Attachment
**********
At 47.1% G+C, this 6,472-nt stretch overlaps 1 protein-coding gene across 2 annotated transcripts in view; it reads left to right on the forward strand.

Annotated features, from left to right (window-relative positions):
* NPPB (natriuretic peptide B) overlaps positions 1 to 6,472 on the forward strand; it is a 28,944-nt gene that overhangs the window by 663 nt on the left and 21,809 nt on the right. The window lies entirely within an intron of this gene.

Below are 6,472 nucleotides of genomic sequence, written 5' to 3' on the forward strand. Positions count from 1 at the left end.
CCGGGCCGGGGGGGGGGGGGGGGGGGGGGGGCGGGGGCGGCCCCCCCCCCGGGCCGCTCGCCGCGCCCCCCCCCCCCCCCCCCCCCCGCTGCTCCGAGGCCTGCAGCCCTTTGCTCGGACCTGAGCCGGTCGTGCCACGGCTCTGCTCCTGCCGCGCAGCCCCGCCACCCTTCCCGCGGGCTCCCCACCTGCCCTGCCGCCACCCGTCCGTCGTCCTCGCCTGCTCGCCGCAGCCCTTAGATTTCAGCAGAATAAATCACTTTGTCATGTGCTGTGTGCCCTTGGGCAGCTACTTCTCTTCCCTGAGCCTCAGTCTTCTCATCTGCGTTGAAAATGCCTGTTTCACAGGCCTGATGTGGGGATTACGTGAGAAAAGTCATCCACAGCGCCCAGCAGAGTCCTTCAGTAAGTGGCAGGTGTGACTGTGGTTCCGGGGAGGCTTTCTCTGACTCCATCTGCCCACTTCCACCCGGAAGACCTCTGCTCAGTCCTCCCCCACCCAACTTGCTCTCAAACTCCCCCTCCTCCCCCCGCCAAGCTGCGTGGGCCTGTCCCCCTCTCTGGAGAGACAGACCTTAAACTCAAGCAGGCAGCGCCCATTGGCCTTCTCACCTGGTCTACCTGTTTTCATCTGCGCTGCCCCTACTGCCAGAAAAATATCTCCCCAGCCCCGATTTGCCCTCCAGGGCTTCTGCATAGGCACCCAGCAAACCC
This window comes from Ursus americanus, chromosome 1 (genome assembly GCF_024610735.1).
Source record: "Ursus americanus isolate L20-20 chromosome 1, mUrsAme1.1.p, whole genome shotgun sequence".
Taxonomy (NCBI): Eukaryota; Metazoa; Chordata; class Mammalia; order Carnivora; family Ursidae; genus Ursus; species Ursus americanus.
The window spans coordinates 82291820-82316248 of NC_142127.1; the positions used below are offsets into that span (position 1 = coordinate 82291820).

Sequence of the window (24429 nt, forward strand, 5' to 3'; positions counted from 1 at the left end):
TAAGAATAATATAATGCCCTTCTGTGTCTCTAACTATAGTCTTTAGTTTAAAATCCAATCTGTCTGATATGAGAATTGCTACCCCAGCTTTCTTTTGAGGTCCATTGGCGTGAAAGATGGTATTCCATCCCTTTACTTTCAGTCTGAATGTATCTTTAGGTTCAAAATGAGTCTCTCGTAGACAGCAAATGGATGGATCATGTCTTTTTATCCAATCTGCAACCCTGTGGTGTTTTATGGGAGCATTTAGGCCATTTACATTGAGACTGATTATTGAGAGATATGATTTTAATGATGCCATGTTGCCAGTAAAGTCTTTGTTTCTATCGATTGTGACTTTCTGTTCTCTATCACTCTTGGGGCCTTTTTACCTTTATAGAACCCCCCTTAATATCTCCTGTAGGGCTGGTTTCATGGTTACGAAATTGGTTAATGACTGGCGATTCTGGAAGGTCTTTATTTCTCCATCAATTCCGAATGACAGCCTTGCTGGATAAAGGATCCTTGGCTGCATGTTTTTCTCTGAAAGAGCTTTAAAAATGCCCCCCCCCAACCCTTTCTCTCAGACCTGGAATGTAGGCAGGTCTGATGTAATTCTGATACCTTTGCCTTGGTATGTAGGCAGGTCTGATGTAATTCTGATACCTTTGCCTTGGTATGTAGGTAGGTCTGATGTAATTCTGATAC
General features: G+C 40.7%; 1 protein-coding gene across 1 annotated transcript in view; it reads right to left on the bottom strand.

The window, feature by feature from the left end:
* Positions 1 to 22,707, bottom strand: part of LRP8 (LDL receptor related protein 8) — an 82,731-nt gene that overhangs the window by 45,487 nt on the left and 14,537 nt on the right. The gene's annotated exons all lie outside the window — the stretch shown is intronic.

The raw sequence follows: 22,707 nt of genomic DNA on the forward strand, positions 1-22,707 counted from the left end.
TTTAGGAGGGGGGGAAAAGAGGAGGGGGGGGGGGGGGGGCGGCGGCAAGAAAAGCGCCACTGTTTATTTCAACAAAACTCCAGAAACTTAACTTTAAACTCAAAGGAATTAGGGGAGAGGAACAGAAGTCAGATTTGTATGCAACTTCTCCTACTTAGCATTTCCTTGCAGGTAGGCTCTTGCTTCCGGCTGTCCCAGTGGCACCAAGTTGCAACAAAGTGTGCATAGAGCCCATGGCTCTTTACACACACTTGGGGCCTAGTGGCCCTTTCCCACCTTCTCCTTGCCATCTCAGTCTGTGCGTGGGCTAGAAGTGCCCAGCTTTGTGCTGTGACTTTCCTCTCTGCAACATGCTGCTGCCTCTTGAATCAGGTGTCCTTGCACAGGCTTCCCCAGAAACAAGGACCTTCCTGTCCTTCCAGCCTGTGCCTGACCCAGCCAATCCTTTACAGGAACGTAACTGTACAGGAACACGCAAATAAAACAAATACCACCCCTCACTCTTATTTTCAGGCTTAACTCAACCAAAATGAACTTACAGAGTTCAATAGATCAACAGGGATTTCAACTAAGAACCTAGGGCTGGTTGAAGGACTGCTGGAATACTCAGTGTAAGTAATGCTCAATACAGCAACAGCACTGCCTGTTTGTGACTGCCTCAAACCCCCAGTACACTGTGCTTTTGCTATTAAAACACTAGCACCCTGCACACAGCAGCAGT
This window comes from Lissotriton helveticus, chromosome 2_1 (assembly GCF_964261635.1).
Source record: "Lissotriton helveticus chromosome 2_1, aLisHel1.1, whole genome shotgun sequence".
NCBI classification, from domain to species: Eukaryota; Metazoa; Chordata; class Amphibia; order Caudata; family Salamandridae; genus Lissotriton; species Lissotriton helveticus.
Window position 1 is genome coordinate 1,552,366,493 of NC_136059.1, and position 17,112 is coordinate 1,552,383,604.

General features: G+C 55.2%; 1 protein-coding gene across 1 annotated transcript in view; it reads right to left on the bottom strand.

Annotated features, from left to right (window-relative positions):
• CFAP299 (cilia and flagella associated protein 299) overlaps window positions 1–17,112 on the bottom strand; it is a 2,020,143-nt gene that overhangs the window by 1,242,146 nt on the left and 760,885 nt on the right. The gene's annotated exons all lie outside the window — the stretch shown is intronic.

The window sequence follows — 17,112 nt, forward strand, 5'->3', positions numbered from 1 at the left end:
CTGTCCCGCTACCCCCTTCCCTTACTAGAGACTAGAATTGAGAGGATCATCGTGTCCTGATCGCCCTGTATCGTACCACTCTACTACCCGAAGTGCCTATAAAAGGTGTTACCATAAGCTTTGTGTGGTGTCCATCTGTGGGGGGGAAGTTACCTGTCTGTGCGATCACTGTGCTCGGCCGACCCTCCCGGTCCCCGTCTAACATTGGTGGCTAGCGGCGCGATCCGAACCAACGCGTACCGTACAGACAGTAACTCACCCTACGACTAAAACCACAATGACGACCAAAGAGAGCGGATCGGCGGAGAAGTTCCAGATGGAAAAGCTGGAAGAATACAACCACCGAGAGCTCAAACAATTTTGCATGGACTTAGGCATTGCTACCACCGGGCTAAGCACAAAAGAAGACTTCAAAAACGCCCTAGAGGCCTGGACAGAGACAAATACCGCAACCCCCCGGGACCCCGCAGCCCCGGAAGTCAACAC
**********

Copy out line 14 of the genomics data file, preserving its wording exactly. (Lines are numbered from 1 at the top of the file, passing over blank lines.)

* Positions 1 to 22,707, bottom strand: part of LRP8 (LDL receptor related protein 8) — an 82,731-nt gene that overhangs the window by 45,487 nt on the left and 14,537 nt on the right. The gene's annotated exons all lie outside the window — the stretch shown is intronic.